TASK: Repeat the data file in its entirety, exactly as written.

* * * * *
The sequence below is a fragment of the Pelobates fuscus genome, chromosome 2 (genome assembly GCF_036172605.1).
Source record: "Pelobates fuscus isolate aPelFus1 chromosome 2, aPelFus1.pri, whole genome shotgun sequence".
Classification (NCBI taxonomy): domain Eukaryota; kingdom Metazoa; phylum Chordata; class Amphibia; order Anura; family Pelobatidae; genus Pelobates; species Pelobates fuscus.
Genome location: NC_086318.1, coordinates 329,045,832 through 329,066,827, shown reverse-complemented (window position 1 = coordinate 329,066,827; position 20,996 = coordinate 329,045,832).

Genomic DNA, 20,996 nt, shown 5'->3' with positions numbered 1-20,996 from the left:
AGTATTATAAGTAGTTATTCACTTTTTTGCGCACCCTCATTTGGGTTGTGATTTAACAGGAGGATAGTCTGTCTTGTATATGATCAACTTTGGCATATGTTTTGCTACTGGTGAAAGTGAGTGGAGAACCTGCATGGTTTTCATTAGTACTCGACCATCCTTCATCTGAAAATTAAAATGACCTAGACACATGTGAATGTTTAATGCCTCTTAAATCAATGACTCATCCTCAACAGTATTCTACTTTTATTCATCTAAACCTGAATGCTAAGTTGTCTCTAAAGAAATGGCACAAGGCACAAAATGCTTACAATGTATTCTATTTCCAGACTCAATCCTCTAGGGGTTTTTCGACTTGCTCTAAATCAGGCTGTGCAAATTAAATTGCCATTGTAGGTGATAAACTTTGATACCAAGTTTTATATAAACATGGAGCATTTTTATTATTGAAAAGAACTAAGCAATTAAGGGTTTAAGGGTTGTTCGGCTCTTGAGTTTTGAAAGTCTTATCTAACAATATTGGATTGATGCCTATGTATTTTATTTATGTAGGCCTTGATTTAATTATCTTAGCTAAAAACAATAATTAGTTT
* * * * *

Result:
The sequence below is a fragment of the Pelobates fuscus genome, chromosome 2 (genome assembly GCF_036172605.1).
Source record: "Pelobates fuscus isolate aPelFus1 chromosome 2, aPelFus1.pri, whole genome shotgun sequence".
Classification (NCBI taxonomy): domain Eukaryota; kingdom Metazoa; phylum Chordata; class Amphibia; order Anura; family Pelobatidae; genus Pelobates; species Pelobates fuscus.
Genome location: NC_086318.1, coordinates 329,045,832 through 329,066,827, shown reverse-complemented (window position 1 = coordinate 329,066,827; position 20,996 = coordinate 329,045,832).

Genomic DNA, 20,996 nt, shown 5'->3' with positions numbered 1-20,996 from the left:
AGTATTATAAGTAGTTATTCACTTTTTTGCGCACCCTCATTTGGGTTGTGATTTAACAGGAGGATAGTCTGTCTTGTATATGATCAACTTTGGCATATGTTTTGCTACTGGTGAAAGTGAGTGGAGAACCTGCATGGTTTTCATTAGTACTCGACCATCCTTCATCTGAAAATTAAAATGACCTAGACACATGTGAATGTTTAATGCCTCTTAAATCAATGACTCATCCTCAACAGTATTCTACTTTTATTCATCTAAACCTGAATGCTAAGTTGTCTCTAAAGAAATGGCACAAGGCACAAAATGCTTACAATGTATTCTATTTCCAGACTCAATCCTCTAGGGGTTTTTCGACTTGCTCTAAATCAGGCTGTGCAAATTAAATTGCCATTGTAGGTGATAAACTTTGATACCAAGTTTTATATAAACATGGAGCATTTTTATTATTGAAAAGAACTAAGCAATTAAGGGTTTAAGGGTTGTTCGGCTCTTGAGTTTTGAAAGTCTTATCTAACAATATTGGATTGATGCCTATGTATTTTATTTATGTAGGCCTTGATTTAATTATCTTAGCTAAAAACAATAATTAGTTT